As LGBTQI+ advocacy and campaigns lead at CIVICUS – a global alliance of organisations and activists dedicated to supporting citizen action and civil society – Mawethu Nkosana empowers people to make a difference.
Find a network
Our mission at CIVICUS is to help strengthen civil society – groups working in the interest of citizens but operating outside of the Governmental and for-profit sectors – across the world. We are an alliance of over 10,000 members and I am proud to be among change-makers responding in creative ways to the needs of society. We use our platform to show solidarity with civil society organisations and activists, and to amplify marginalised voices. We also make sure that grassroots organisations and partners can access various regional and international human rights bodies, such as the UN.
Start at home
It may be a cliché, but change really does begin at home. I firmly believe that the political is personal, and your home and local community are the first important sites for activism. For example, a commitment to climate change starts with you checking your own carbon emissions and being aware of how you can change your own life for the better. To tackle gender-based violence, we need to start by examining the dynamics at home and in our local communities before looking at the wider world.
Civil society organisations and activists are important agents for change. By working together and creating the communities we want to live in, we shape the world. Civic education is critical because when people are empowered about their rights, they can hold governments accountable. Learn about the laws governing your state and community, research the institutions responsible for delivering services, and always speak up about any social injustices.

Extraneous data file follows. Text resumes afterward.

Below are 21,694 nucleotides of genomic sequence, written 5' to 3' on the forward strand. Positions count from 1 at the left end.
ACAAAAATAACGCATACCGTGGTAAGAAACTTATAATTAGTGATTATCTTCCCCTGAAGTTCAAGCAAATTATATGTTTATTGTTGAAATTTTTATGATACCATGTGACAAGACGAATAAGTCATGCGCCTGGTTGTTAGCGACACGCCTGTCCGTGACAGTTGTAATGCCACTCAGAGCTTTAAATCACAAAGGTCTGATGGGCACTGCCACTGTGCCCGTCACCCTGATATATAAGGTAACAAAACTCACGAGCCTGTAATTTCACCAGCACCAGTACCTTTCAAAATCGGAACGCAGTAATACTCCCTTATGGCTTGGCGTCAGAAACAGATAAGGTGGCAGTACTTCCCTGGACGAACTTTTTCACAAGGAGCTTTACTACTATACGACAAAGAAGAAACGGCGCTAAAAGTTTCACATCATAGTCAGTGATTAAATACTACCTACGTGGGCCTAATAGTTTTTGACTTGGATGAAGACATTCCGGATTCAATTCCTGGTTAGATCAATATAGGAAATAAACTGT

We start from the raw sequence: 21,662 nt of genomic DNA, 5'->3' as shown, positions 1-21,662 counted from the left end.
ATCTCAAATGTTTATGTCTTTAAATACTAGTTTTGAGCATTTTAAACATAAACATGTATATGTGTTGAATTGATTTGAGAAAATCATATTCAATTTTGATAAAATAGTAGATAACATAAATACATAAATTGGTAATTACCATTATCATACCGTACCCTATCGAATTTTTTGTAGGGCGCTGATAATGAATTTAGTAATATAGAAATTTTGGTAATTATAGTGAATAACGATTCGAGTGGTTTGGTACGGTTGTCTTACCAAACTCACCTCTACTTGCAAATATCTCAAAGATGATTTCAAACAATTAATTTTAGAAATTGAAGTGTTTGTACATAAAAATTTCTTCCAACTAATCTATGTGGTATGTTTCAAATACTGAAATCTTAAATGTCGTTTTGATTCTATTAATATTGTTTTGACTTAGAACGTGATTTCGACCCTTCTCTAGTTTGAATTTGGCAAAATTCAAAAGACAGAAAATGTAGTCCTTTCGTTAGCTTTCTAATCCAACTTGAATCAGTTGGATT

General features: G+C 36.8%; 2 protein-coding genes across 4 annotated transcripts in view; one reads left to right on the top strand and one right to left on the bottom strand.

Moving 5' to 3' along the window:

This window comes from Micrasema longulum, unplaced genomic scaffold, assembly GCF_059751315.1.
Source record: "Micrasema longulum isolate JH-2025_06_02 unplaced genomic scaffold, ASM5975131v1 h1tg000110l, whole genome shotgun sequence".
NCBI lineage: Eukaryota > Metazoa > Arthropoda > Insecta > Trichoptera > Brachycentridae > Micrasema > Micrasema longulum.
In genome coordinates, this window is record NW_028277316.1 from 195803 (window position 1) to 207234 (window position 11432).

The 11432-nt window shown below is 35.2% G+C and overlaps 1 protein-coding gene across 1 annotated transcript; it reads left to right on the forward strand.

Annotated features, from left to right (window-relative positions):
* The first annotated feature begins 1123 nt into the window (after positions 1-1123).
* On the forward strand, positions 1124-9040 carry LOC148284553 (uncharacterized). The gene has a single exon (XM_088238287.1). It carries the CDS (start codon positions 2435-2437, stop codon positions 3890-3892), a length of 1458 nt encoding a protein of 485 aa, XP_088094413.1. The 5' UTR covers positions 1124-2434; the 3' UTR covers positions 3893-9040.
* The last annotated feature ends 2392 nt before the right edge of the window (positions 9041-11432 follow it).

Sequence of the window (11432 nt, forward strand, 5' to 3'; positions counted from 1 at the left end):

Make your voice heard
Active citizenship can take various forms: co-ordinating interest groups for a specific cause; organising rallies or protests to highlights concerns; volunteering at public-interest organisations; drafting petitions – a method that’s been critical in reversing regressive laws and addressing community concerns; or even offering your services during an election to make sure they're free and fair. Active citizenship is about taking back power and having your voice heard.
Be a digital activist
The digital space has broadened the possibilities for engagement and activism. There are limitations – some governments are imposing stringent laws against internet freedom and digital engagement in response to virtual spaces supporting freedom in expression and solidarity – but hashtags can change the world. We've seen this with movements like #MeToo. Campaigners and activists are constantly exploring ways of maximising support and reach. So start that hashtag and speak back.
Build a better world
If citizens are active in a society, the community will benefit. Shared interest in a community’s wellbeing, coupled with an unwavering commitment to its values and principles, can bring about connectedness and change. If people are involved in forming laws, then the crime rate may even decrease. When it comes to minority groups, citizen participation can lead to an increase in tolerance because people are integrated in a group and work is done collectively as a community. Shared histories are formed, which bring people together.
Mawethu Nkosana is LGBTQI+ advocacy and campaigns lead at CIVICUS
Join CIVICUS's #StandAsMyWitness campaign to help defend human rights around the world